Earthquakes cannot normally be predicted, even with continuous seismic monitoring. If measurements show that there is an imminent danger of a major earthquake, an alert will be broadcast over TV, radio as well as other channels. Follow local government directions.
See information on earthquake preparedness from Japanese authorities:
- Comprehensive Living Guide for Foreign Residents in Japan
- Information to Help When Disaster Prevention and Disaster
During an earthquake
Most earthquakes rarely last more than one minute. Time may feel long and intense. Once it has started, you only have a few seconds to act. An earthquake can be quite daunting, but protecting one is usually not dangerous in itself.
Protect your head: Stay away from things that may fall. Although new buildings are built to withstand relatively large earthquakes, lamps, roof panels, etc. may fall. Take refuge under a solid table, in a doorway or in an empty corridor. Stay away from windows that can shatter and shelves that can tip over, and pull to the outside of large open spaces. Use a helmet, pillow or similar to protect your head. Don’t run out during the quake – you can easily be hit by falling objects.
Stop the car: If you are in a car, park on the roadside and be seated. Avoid parking on or under bridges.
Search for an open place: If you are out: Watch for falling objects (signs, glass, wires). Avoid house walls, walls and posts. An open space is the best. By the sea – be aware of the danger of a tsunami.
Wait: Wait until the quake is over before moving from a safe place and be ready for any aftershocks.
Right after an earthquake
Protect your head: Watch out for things that may fall off your roof or shelf, and often use a helmet or other items to protect your head. This applies both when you move out of your immediate place of refuge and if you leave the home. Sudden earthquakes can trigger further collapse of both objects and buildings long after the original earthquake.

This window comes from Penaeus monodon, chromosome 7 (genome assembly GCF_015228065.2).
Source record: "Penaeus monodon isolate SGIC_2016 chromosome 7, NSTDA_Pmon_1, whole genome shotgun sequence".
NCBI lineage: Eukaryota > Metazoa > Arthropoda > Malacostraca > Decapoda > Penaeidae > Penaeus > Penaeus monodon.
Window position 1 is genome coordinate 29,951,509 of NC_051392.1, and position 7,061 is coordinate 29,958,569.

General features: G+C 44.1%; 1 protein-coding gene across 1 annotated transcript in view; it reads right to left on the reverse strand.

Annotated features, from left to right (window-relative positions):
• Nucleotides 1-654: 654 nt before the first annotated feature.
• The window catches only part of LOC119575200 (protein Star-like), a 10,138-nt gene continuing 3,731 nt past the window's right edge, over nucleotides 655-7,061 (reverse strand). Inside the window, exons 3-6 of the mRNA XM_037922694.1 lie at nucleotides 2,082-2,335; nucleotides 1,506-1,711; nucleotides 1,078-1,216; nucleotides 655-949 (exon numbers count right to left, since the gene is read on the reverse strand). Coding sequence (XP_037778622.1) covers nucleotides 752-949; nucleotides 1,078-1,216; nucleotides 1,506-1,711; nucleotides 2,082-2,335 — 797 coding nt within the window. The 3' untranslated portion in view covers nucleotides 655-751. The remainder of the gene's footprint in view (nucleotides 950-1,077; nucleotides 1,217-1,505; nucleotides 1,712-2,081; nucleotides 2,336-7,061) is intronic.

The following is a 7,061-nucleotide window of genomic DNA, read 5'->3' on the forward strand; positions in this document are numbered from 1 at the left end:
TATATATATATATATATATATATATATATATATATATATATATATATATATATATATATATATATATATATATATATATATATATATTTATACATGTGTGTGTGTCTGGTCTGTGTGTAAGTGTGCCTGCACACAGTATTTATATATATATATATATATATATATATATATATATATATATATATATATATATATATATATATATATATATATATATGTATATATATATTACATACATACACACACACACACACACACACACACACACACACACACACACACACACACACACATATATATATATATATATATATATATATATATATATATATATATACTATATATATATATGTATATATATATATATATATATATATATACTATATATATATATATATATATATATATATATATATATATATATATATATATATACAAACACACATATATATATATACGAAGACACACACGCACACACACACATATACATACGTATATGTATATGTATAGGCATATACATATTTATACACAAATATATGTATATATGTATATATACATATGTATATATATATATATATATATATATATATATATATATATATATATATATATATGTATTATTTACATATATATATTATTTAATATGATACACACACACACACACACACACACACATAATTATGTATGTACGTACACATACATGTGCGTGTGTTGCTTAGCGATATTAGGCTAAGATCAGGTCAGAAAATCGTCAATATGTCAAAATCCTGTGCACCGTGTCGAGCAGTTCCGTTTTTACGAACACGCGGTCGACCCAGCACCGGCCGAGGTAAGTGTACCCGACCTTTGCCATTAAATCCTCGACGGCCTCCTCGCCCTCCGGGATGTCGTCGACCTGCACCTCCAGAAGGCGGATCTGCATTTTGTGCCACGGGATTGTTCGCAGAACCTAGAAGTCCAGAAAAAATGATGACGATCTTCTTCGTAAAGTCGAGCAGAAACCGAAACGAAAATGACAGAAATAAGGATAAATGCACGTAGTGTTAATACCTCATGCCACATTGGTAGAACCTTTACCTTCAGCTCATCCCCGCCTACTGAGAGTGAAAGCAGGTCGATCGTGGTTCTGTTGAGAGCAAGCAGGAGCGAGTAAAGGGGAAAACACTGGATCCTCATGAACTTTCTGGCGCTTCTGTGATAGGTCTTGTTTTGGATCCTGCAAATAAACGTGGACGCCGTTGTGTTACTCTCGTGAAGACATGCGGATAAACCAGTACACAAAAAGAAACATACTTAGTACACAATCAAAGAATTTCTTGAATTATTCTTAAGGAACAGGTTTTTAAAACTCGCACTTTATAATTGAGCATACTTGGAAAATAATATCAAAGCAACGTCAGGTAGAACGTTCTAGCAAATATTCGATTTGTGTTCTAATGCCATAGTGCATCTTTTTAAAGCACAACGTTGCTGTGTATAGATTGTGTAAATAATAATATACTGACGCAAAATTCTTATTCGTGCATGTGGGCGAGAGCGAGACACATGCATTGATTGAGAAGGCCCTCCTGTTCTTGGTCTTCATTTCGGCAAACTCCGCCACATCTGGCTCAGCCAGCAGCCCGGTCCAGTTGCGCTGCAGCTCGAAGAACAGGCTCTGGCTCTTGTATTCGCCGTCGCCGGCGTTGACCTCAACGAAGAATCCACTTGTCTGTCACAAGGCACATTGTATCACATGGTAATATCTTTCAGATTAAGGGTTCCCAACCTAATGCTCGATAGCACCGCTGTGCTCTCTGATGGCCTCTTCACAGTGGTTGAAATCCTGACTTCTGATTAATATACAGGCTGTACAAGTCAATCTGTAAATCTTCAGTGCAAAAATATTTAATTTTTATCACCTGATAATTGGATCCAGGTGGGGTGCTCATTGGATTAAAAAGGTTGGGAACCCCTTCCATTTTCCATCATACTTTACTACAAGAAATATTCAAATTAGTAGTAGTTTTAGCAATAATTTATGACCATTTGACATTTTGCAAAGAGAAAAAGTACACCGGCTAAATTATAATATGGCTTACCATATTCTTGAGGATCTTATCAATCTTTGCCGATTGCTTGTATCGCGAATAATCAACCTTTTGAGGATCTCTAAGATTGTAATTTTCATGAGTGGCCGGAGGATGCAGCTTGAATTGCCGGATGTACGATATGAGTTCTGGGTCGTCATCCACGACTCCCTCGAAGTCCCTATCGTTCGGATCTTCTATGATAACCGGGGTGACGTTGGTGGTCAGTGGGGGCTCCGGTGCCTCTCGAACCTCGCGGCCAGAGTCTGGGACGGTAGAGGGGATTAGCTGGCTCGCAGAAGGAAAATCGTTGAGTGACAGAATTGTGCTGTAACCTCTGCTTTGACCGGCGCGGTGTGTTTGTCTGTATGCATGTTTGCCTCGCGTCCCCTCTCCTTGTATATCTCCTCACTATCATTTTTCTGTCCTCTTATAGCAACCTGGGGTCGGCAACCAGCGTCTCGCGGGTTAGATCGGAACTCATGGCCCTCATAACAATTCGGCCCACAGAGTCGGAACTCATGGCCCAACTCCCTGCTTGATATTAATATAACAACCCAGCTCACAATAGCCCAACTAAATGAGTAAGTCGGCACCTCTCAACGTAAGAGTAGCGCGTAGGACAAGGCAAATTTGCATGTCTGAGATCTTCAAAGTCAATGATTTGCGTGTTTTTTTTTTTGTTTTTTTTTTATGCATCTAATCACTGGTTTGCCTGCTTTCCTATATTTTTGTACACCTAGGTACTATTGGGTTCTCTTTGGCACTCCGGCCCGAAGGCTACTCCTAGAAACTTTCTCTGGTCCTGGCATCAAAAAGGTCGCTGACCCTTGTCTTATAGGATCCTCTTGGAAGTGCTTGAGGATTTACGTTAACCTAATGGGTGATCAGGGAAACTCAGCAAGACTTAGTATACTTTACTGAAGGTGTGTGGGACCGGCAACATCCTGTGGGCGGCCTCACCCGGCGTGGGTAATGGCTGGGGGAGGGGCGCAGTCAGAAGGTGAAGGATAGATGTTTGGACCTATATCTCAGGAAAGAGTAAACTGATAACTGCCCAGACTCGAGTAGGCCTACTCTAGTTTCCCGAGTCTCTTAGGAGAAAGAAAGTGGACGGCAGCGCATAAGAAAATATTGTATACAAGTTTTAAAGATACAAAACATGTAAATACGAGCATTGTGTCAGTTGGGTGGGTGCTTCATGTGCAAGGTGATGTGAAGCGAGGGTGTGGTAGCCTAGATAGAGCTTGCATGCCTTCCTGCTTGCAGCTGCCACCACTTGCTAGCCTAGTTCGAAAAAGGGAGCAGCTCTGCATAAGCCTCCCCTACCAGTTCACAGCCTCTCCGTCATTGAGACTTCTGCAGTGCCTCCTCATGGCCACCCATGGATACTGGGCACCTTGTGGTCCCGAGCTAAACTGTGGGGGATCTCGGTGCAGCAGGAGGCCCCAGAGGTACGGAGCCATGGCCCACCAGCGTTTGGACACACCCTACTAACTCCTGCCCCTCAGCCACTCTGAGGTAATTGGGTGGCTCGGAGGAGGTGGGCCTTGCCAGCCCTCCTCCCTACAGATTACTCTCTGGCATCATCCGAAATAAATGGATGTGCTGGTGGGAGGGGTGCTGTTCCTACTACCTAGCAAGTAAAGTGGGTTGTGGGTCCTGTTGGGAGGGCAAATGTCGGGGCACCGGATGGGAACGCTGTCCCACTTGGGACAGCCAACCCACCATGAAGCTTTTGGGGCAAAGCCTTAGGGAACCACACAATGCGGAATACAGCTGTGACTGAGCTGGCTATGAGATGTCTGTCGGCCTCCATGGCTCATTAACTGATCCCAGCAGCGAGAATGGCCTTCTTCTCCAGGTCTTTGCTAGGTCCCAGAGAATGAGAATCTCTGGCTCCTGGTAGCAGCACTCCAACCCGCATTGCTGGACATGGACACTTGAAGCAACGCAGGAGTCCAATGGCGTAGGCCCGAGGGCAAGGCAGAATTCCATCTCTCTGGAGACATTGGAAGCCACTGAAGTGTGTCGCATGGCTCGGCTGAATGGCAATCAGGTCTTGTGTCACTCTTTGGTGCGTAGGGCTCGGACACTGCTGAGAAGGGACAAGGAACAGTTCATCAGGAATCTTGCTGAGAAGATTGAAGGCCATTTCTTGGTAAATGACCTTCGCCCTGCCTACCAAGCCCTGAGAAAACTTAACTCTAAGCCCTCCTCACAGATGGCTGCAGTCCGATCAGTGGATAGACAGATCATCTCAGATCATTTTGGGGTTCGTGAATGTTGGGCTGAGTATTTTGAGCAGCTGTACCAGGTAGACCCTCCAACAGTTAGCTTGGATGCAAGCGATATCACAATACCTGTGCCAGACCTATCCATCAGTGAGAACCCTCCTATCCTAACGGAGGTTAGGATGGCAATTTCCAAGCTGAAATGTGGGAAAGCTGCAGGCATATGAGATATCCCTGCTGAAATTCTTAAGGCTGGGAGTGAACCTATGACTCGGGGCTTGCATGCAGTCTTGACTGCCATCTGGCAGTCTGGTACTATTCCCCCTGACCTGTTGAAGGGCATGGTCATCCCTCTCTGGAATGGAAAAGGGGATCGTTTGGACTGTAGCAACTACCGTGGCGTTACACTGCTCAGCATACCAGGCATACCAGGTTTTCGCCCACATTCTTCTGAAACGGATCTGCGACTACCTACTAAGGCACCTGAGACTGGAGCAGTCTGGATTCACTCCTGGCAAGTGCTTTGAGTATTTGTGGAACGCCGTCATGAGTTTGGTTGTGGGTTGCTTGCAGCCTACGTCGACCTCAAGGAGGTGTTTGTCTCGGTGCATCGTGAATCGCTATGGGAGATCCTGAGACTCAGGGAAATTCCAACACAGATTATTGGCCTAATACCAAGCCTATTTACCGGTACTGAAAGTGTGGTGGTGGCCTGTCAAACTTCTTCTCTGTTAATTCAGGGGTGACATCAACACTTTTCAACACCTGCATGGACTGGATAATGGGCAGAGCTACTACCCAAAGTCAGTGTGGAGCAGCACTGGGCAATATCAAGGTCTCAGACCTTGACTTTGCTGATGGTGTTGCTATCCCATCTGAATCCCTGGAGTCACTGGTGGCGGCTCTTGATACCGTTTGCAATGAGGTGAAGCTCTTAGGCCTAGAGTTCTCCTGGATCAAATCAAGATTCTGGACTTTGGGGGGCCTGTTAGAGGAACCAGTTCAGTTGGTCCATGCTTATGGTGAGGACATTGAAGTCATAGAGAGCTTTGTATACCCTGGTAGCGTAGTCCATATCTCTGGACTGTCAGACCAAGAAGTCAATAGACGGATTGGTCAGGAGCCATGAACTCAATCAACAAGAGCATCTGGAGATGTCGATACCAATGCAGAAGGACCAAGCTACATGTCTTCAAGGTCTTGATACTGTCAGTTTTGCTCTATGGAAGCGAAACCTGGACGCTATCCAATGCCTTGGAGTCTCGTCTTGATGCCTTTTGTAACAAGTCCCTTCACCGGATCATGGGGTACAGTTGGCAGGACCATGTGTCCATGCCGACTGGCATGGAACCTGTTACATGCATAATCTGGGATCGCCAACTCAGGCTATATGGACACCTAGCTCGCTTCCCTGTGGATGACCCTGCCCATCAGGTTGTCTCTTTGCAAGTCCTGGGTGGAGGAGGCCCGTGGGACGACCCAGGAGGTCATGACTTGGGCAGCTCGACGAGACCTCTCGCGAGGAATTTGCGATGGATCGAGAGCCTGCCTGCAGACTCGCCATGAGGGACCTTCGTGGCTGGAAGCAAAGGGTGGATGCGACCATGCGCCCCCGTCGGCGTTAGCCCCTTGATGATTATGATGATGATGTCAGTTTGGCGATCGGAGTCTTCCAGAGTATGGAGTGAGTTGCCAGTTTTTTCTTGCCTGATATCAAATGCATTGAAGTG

Protect from fire: Immediately after an earthquake, it is important to extinguish any fires as soon as possible. Check gas stoves, electrical installations, other sources of energy for possible fire hazards. During a major earthquake in Tokyo, the spread of fire in densely populated areas is considered the greatest potential danger to life.
Secure escape route: It is possible that the exit has been blocked or otherwise locked. It is important to secure an escape route as soon as possible in the event of an aftershock. Set up doors and windows so they cannot be blocked by aftershocks.
Be calm and patient and help injured: If anyone is injured, give first aid. Seek medical help at designated evacuation sites in the neighborhood. If you yourself are injured and are conscious, it is important not to use force unnecessarily. Try to call for help.
Drain water in bathtubs and buckets: The water can quickly shut down, but there is water in the piping for a while.
Listen to the radio and TV and follow the instructions given
Find out the evacuation bag so you are clear if evacuation is needed.
Consider trying to find missing family members, or waiting for them at home. Often it is easiest to have the home as a meeting point for the family. If you have to leave the house, let us know where you are and who is with you. If possible, leave a message on voicemail. Bring the evacuation bag.
Leave the car: Blocked roads make rescue work difficult, and many roads are closed.
The tsunami is a tidal wave that is often triggered by an earthquake in the ocean and can lead to enormous destruction. In the aftermath of major earthquakes, the geographical location of the earthquake will always be reported as well as whether there is a danger of a tsunami or not via official Japanese channels.
Listen to warning and recommendations: In most cases, a potential tsunami will be notified before the tsunami actually hits land. Use TV, radio or the internet to bring you any notifications and recommendations after an earthquake. In coastal areas, alerts will often be called out via speaker system or the like. Ask others nearby if you do not understand any notice. For example, look at JMA’s web pages.
Height: A tsunami will do the most damage near the coast in places directly hit by the tidal wave. Therefore, if you are in coastal areas, it is important to reach the altitude as soon as possible. If you live in or are often located in coastal areas, you may want to be aware of the closest safe area and how to get there as soon as possible.
A typhoon is a tropical cyclone that hits Japan on a regular basis and can lead to very strong winds and large amounts of rainfall. The typhoon season in Japan lasts from June to October and can cause major damage to buildings and people due to toppled trees, earthen grass, floods and the like.
It is recommended to stay indoors when the typhoons are at their worst, and especially to avoid areas along the coast and rivers. Large amounts of rain can also cause flooding and landslides in exposed areas.